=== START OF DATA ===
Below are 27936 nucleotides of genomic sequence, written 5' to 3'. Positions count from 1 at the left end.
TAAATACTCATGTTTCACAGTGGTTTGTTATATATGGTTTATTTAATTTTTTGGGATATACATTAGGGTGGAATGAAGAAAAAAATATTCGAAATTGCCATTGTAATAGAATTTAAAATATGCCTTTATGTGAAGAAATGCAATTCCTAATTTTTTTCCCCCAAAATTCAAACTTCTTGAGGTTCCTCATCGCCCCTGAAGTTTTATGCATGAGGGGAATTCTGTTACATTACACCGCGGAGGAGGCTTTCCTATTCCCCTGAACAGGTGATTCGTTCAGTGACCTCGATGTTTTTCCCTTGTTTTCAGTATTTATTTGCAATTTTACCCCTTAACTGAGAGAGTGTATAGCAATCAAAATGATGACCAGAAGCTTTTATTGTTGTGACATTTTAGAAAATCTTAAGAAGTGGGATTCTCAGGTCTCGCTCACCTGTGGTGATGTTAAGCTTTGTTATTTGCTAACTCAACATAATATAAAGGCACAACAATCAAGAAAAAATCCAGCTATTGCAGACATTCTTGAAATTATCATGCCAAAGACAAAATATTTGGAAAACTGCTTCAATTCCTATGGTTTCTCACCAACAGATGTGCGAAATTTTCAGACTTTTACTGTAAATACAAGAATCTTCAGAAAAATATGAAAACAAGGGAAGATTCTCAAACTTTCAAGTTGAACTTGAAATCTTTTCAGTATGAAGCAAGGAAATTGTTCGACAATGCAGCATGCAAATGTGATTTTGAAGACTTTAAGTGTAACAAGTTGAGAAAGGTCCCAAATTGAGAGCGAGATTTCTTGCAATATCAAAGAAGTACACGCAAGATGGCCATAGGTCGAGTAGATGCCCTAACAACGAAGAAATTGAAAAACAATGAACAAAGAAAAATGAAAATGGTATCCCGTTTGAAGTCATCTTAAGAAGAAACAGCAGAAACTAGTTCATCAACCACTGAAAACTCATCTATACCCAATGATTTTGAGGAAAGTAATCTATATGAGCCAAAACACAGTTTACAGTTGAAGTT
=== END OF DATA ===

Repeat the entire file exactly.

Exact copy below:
Below are 27936 nucleotides of genomic sequence, written 5' to 3'. Positions count from 1 at the left end.
TAAATACTCATGTTTCACAGTGGTTTGTTATATATGGTTTATTTAATTTTTTGGGATATACATTAGGGTGGAATGAAGAAAAAAATATTCGAAATTGCCATTGTAATAGAATTTAAAATATGCCTTTATGTGAAGAAATGCAATTCCTAATTTTTTTCCCCCAAAATTCAAACTTCTTGAGGTTCCTCATCGCCCCTGAAGTTTTATGCATGAGGGGAATTCTGTTACATTACACCGCGGAGGAGGCTTTCCTATTCCCCTGAACAGGTGATTCGTTCAGTGACCTCGATGTTTTTCCCTTGTTTTCAGTATTTATTTGCAATTTTACCCCTTAACTGAGAGAGTGTATAGCAATCAAAATGATGACCAGAAGCTTTTATTGTTGTGACATTTTAGAAAATCTTAAGAAGTGGGATTCTCAGGTCTCGCTCACCTGTGGTGATGTTAAGCTTTGTTATTTGCTAACTCAACATAATATAAAGGCACAACAATCAAGAAAAAATCCAGCTATTGCAGACATTCTTGAAATTATCATGCCAAAGACAAAATATTTGGAAAACTGCTTCAATTCCTATGGTTTCTCACCAACAGATGTGCGAAATTTTCAGACTTTTACTGTAAATACAAGAATCTTCAGAAAAATATGAAAACAAGGGAAGATTCTCAAACTTTCAAGTTGAACTTGAAATCTTTTCAGTATGAAGCAAGGAAATTGTTCGACAATGCAGCATGCAAATGTGATTTTGAAGACTTTAAGTGTAACAAGTTGAGAAAGGTCCCAAATTGAGAGCGAGATTTCTTGCAATATCAAAGAAGTACACGCAAGATGGCCATAGGTCGAGTAGATGCCCTAACAACGAAGAAATTGAAAAACAATGAACAAAGAAAAATGAAAATGGTATCCCGTTTGAAGTCATCTTAAGAAGAAACAGCAGAAACTAGTTCATCAACCACTGAAAACTCATCTATACCCAATGATTTTGAGGAAAGTAATCTATATGAGCCAAAACACAGTTTACAGTTGAAGTT